A trainload of 17 beautiful single ladies arrived in New York City on July 5, 1906 via the Southern and Pennsylvania Railroad. They were winners of a contest sponsored by the Chattanooga News.
The innovative newspaper limited those selected from the states of Tennessee, Alabama, Georgia and Kentucky. They subdivided the territory into 17 districts, allowing contestants to compete within their respective locations. The winners were those receiving the most votes based on the number and length of subscriptions to the paper.
Eight of the 17 young ladies were from Tennessee: Hattie Hunter (Johnson City), Flora Copeland (Soddy), Flossie Blackburn (Cleveland), Margaret Erwin (Lookout Mountain), Alice Magill (Dechard), Blanche Allison, Pauline Hancook and Catherine Robinson (all from Chattanooga).
The much sought-after plum was a two-week outing to the Big Apple, with two-day side-trips reserved for Boston, Philadelphia and Washington. After initially rendezvousing in Chattanooga, the group attended a ball and banquet in their honor at Lookout Inn, slept in the Pullman car that had been provided for the trip, left the city on Tuesday morning at 5:30 a.m. and arrived in Manhattan later that day. They were escorted to Hotel Flanders at 137 West 47thStreet where they lodged during their visit.
Before the train departed Chattanooga, the local merchants loaded it with “soda pop, ice cream, orangeade, and other frothy and harmless things for young ladies.” Mr. Hudiberg, the head chaperone, noted that there were 1,700 bottles of soft drinks on the train. The body of the Pullman was so full of drinks that the porters could hardly make up the berths. Consequently, the ice cream freezers were moved to the rear platform of the train to give more room. All members of the party were cheerful and in good spirits when they arrived in New York. Fortunately, not one suffered a mishap or experienced an illness.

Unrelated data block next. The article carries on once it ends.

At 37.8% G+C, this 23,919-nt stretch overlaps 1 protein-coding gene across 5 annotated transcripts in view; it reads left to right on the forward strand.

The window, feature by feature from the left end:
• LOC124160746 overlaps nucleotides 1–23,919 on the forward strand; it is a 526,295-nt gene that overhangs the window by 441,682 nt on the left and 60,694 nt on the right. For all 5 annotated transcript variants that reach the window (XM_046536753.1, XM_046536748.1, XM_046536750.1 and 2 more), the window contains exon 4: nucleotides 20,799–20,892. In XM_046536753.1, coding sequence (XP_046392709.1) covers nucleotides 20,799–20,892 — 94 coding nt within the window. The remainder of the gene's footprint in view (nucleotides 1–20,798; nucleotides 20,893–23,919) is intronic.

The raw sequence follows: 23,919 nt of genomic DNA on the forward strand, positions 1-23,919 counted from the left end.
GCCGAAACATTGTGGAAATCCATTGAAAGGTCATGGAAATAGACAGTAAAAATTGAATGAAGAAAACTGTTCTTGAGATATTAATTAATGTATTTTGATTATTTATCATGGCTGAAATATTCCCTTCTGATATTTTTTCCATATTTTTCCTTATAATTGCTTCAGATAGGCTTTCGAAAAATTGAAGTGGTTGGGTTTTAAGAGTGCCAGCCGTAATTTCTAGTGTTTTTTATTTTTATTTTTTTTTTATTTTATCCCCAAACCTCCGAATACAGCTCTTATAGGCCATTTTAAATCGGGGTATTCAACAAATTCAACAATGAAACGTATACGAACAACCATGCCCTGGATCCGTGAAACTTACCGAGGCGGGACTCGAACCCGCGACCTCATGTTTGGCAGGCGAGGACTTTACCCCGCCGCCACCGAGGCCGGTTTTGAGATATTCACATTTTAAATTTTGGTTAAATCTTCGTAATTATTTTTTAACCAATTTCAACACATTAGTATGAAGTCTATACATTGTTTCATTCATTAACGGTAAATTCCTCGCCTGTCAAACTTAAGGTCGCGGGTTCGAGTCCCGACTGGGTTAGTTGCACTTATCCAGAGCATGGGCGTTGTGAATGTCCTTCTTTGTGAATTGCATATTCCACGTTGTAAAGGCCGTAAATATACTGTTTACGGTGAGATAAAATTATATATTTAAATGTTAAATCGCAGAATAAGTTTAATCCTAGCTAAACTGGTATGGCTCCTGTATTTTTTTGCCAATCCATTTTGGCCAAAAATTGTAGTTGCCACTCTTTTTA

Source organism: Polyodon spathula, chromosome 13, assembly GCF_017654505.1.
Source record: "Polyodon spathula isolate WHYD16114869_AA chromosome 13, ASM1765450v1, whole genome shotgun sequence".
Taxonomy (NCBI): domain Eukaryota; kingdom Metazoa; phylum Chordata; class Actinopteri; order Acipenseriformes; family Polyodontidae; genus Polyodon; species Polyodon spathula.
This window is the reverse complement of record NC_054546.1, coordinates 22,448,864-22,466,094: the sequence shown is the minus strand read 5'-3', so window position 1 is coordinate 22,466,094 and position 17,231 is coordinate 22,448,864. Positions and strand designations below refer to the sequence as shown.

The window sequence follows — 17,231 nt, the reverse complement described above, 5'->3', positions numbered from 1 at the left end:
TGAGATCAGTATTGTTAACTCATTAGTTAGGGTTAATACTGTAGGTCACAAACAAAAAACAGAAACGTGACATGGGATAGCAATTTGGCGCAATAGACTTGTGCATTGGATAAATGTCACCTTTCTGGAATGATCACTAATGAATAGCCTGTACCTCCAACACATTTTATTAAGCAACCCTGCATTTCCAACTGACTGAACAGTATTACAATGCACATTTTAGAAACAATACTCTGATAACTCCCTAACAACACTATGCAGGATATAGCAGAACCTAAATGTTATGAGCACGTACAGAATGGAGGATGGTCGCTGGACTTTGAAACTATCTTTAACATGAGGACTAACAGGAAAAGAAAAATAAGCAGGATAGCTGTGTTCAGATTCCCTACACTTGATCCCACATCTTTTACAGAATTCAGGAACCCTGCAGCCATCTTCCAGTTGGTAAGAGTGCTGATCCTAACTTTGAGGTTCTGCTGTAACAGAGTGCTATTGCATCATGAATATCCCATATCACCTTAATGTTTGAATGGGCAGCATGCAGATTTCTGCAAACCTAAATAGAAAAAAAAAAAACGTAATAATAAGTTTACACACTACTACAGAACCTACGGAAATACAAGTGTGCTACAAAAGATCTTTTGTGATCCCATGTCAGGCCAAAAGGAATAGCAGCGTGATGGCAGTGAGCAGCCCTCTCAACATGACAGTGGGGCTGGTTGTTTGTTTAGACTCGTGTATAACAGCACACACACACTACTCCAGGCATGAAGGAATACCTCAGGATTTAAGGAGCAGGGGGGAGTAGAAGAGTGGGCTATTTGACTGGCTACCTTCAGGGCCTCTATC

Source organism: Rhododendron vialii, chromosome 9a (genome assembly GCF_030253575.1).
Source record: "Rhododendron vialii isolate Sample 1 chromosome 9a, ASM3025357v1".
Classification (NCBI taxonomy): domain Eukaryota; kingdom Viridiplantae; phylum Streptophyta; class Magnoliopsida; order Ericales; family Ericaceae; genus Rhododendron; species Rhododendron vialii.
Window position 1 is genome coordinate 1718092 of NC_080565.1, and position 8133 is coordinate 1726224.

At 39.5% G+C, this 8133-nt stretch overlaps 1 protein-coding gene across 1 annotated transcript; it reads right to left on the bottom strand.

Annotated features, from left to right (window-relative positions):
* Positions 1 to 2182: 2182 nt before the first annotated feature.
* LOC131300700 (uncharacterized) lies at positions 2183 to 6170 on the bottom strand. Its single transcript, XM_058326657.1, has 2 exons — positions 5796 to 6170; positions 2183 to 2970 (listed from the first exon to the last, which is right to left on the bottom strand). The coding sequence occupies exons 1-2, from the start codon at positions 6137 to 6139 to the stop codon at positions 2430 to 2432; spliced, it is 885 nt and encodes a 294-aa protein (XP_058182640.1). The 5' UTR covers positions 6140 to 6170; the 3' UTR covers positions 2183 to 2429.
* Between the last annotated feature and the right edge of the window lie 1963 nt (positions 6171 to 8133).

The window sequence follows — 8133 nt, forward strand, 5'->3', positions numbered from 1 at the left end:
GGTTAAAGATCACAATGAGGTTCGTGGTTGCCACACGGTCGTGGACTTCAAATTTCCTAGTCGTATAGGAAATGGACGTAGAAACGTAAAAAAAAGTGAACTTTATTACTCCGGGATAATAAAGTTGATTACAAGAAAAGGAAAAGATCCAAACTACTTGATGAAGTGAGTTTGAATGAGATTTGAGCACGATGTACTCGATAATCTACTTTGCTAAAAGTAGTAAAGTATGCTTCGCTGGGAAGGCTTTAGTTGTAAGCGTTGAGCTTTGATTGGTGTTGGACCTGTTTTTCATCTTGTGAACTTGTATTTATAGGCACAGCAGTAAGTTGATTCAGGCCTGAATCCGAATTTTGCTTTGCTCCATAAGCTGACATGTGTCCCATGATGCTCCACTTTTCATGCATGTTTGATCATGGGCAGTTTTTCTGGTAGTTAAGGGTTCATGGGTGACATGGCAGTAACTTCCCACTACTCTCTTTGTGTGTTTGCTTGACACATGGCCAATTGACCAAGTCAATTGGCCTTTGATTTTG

The party rode up 47thStreet until one of the girls exclaimed, “Stop. There is the hotel. It’s just like the picture we saw of it.” They all went into the lobby and settled in the parlor while they waited for their rooms to be assigned. They then took the elevator upstairs. The contest winners, chaperons and guards had intended to go to the New York Reef Garden the first night, but at dinner it was learned that their trunks hadn’t arrived from the train preventing them from putting on new dresses. The consensus was that they would not go to the theater.
During dinner, they were informed that a photographer was outside and wanted to take pictures of them. One girl made a hasty jaunt to her room where she quickly refreshed herself and returned in time for the group photo. The ladies decided not to go to the theatre. Instead they opted to walk up and down the Great White Way (Broadway, so named because of all of the white lights). Most of them had never seen it before, although not all were strangers to the Big Apple. One girl, it was learned, had won a prize offered by another afternoon paper in a previous contest.
The next morning, the party observed the massive skyscrapers from the top of a large sightseeing automobile, followed by a shopping spree that afternoon. In the evening, they were treated to a theatre performance. Managers of the Proctor-Keith Vaudeville Company offered all their playhouses to the popular young women whenever they wanted to attend. The various Coney Island and other seaside attraction managers also asked to be hosts of the youthful beauties.
Two weeks came and went that included side trips, leaving the attention-getting beauties excited but fatigued and ready to return to their respective homes by train. They had something to dream about for the rest of their lives.